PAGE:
A recent Pew study shows that 56 percent of Americans now own a smartphone.
Smartphones are basically pocket-sized computers with thousands of applications, or “apps” as they’re more commonly called, that can allow you to do a number of things you can’t do on a regular cellular phone.
While not everyone needs or wants a smartphone, there are numerous advantages to consider. With a smartphone you can:
- Receive turn-by-turn directions using a navigation app
- Store, purchase and play music
- Take great photos and edit them using photo editing apps
- Watch movies and videos
- Video chat with your friends and family and be able to see and hear them
- Stay connected using social media like Facebook and Twitter
- Play all sorts of games
- Surf the Web and look up information
Drawbacks and Data Plans
Perhaps the main drawback to a smartphone is the cost. With a contract, the actual price of the phone may not be as much as you expect. However, you will have to sign up for a monthly data plan, in addition to your cellular coverage. Data usage covers most of the things outside of just talking on the phone or texting, such as uploads, downloads and surfing the internet. The more data you use – such as streaming videos on your phone – the larger data plan you’ll need. You can set your smartphone to use wireless whenever possible and save data-hogging activities for when you’re connected to the wireless internet. You can also track your data usage on your provider’s website or use a tracking app in order to make sure you aren’t going over or upgraded to a larger plan before you’re hit with expensive overage fees.
Aside from cost, smartphones can be intimidating to those who have never used one before. Prior to making your decision, ask friends and family with smartphones to explain some of the features and how to use them. As with any new technology, it’s all a matter of familiarity.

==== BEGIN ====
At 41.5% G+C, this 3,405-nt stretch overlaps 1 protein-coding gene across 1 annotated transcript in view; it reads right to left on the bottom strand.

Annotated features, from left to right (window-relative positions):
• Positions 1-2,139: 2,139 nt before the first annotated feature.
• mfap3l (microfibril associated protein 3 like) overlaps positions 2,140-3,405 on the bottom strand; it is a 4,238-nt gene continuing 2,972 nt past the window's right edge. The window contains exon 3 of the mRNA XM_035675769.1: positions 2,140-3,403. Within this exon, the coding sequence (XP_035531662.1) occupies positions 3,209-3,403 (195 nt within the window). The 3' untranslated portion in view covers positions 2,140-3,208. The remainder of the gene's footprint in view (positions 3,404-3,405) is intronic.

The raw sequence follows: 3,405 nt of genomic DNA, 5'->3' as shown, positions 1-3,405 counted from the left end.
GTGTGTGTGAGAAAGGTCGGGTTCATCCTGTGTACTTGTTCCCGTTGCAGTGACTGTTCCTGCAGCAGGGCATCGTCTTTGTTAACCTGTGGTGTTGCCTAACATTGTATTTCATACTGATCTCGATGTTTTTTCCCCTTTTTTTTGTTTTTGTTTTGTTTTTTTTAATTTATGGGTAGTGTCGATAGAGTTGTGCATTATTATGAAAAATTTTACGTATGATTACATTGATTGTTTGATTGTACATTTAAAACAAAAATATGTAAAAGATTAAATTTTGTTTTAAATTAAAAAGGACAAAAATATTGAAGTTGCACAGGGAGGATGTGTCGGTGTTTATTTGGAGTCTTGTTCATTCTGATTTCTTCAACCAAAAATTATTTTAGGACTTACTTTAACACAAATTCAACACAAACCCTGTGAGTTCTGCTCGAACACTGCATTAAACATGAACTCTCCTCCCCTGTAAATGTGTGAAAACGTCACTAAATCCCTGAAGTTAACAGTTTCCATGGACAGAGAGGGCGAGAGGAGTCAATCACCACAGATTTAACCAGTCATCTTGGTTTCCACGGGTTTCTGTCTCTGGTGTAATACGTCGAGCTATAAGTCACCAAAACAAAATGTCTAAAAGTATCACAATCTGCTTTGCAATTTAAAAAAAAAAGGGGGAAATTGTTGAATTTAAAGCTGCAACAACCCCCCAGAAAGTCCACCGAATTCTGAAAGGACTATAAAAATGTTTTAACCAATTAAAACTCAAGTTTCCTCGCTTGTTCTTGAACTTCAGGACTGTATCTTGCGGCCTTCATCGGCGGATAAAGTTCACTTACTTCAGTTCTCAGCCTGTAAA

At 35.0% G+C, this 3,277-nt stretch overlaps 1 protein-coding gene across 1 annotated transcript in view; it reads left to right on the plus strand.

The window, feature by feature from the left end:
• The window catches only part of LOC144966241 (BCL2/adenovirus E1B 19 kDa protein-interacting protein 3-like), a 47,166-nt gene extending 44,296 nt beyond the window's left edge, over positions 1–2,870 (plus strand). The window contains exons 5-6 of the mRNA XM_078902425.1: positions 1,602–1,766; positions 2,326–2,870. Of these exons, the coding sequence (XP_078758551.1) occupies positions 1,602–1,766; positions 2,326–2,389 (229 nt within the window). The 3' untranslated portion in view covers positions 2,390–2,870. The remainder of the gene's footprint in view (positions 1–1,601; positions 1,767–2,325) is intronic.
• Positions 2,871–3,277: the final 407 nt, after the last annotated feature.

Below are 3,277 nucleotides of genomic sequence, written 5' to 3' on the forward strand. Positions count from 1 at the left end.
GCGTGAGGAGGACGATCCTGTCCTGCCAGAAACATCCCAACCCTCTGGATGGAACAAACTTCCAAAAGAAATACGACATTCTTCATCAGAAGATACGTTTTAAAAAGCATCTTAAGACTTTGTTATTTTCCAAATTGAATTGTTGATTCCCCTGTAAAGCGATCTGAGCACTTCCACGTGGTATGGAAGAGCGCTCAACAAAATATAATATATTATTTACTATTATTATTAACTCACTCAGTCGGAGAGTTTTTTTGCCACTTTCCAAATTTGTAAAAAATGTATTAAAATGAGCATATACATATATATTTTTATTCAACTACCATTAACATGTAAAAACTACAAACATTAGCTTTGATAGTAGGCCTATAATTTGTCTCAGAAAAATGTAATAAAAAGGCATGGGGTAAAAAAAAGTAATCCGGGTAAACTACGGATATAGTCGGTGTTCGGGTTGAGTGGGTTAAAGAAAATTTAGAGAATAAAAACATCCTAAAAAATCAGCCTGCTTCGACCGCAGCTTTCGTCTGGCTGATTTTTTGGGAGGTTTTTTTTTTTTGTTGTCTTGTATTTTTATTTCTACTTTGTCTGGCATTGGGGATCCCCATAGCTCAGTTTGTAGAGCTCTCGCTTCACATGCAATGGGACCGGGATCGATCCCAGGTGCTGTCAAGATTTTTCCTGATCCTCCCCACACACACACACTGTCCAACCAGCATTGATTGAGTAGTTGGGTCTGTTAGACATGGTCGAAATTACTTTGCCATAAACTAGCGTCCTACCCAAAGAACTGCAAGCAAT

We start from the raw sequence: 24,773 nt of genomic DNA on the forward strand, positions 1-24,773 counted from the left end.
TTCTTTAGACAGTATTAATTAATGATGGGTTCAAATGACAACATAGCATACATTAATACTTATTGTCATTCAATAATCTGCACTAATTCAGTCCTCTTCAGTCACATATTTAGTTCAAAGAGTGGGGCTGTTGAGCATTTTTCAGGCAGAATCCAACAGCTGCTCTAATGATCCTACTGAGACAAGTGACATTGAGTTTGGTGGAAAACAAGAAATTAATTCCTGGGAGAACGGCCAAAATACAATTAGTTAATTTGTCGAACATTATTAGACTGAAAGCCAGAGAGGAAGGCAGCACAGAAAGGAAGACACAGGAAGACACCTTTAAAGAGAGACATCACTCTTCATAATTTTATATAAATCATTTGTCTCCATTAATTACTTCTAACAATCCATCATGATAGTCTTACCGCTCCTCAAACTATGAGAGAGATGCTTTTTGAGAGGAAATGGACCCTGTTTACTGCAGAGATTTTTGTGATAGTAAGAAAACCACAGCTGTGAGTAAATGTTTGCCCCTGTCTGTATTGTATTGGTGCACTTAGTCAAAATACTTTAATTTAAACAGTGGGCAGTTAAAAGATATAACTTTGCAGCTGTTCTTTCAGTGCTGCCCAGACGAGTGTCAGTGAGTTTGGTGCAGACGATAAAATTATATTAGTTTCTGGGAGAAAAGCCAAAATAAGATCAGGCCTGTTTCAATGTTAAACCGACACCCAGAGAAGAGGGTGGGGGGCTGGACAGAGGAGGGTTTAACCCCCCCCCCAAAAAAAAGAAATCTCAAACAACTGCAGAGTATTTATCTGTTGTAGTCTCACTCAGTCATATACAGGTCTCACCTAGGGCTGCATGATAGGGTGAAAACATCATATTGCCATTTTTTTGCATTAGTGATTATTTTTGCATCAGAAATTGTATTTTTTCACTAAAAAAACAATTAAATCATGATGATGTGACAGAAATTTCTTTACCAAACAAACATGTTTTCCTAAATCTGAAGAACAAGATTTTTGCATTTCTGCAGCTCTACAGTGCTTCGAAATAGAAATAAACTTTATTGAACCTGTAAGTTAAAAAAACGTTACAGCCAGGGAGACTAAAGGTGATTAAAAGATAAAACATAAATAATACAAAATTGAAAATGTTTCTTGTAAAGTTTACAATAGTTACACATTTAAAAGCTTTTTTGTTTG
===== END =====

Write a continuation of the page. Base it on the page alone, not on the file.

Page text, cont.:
Two of the hottest operating systems currently on the market are Apple’s iOS, which runs on iPhones and Google’s Android system, which is available on many different smartphone models. A few things to consider:
- If you’re sticking with your current cellular carrier, start by seeing which models they offer and for what price. If you’re switching providers, compare companies and talk to nearby friends to see which provider has the best network and coverage in your area.
- Think about which features and apps will matter to you most. Apple’s iPhone offers more apps, but many people believe Android’s operating system allows more customization (see “App Showdown: Android vs. iPhone” from NBCNews.com).
- If key members of your family and friends already have an iPhone, then features like iMessage for free texting over wireless networks or Facetime for video chat can be a bonus for going with an Apple product and help minimize data costs.
- It’s also important to consider the phone’s look and feel. Because the Android operating system is available on various models, you can choose a screen size based on what you like best. Go to your local cellular stores, handle the phones and ask lots of questions to help you determine the best fit.
It’s never too late to join the smartphone revolution!
5 Tips for Picking the Right Smartphone – HowStuffWorks.com
Smartphone Data Plans: Are You a Data Hog? – AARP.org